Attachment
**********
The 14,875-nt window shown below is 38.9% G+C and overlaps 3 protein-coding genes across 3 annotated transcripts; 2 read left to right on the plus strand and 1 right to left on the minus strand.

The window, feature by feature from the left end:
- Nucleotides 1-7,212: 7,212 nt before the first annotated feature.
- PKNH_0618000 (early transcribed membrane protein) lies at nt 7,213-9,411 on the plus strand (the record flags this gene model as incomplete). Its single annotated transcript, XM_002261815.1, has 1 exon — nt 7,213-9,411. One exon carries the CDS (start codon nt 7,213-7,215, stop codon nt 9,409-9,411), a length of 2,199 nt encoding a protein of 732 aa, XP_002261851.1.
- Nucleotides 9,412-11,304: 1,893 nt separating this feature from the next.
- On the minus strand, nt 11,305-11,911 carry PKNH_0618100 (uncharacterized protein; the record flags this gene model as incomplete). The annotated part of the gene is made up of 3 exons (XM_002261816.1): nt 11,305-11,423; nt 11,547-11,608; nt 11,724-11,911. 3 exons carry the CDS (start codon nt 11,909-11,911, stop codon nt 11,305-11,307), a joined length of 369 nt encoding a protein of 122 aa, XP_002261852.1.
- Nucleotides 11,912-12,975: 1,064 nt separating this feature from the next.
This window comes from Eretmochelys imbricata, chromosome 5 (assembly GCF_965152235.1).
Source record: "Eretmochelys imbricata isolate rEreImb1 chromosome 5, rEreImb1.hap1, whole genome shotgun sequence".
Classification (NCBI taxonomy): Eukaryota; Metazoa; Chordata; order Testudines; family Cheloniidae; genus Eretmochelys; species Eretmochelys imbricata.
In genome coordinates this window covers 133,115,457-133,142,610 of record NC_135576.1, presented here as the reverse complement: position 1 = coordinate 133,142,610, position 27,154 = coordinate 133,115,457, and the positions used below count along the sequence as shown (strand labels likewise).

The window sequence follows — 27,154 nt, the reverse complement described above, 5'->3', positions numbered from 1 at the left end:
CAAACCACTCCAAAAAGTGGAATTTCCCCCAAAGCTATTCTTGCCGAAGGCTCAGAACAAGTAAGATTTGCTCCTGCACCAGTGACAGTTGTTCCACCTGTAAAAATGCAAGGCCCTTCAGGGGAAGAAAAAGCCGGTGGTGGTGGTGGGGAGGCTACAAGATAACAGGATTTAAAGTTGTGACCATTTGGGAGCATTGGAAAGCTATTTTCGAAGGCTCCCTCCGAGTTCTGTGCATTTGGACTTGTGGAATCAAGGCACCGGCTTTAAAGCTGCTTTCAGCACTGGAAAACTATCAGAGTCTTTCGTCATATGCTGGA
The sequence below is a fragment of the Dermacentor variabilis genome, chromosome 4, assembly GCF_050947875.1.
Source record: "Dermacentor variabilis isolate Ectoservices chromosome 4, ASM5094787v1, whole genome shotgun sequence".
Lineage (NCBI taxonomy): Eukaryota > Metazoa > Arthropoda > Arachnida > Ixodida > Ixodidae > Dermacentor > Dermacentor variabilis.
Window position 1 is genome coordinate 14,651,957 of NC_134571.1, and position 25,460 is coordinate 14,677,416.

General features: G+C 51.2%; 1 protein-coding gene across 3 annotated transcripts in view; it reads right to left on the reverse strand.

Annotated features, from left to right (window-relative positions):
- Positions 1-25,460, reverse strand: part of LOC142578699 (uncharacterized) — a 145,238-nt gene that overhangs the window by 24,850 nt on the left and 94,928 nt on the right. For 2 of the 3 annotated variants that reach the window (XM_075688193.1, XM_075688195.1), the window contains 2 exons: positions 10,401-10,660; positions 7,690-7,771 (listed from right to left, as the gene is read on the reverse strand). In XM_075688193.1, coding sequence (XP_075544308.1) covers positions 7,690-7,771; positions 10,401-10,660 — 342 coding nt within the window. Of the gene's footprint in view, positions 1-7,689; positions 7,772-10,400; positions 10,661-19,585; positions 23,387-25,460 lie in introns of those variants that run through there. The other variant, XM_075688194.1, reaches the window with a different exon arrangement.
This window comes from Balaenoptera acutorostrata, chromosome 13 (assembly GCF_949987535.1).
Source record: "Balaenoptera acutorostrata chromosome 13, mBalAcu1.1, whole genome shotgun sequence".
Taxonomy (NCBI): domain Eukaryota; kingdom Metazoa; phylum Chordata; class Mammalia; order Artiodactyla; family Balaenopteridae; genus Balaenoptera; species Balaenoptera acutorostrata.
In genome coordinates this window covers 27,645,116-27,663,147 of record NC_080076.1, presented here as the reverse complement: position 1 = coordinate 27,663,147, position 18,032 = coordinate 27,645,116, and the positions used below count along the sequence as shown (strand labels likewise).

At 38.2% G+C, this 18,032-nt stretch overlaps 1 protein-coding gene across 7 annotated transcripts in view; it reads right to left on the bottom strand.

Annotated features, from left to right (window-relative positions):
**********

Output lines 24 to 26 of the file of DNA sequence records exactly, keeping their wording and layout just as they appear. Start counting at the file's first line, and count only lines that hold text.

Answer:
In genome coordinates this window covers 27,645,116-27,663,147 of record NC_080076.1, presented here as the reverse complement: position 1 = coordinate 27,663,147, position 18,032 = coordinate 27,645,116, and the positions used below count along the sequence as shown (strand labels likewise).

At 38.2% G+C, this 18,032-nt stretch overlaps 1 protein-coding gene across 7 annotated transcripts in view; it reads right to left on the bottom strand.

Annotated features, from left to right (window-relative positions):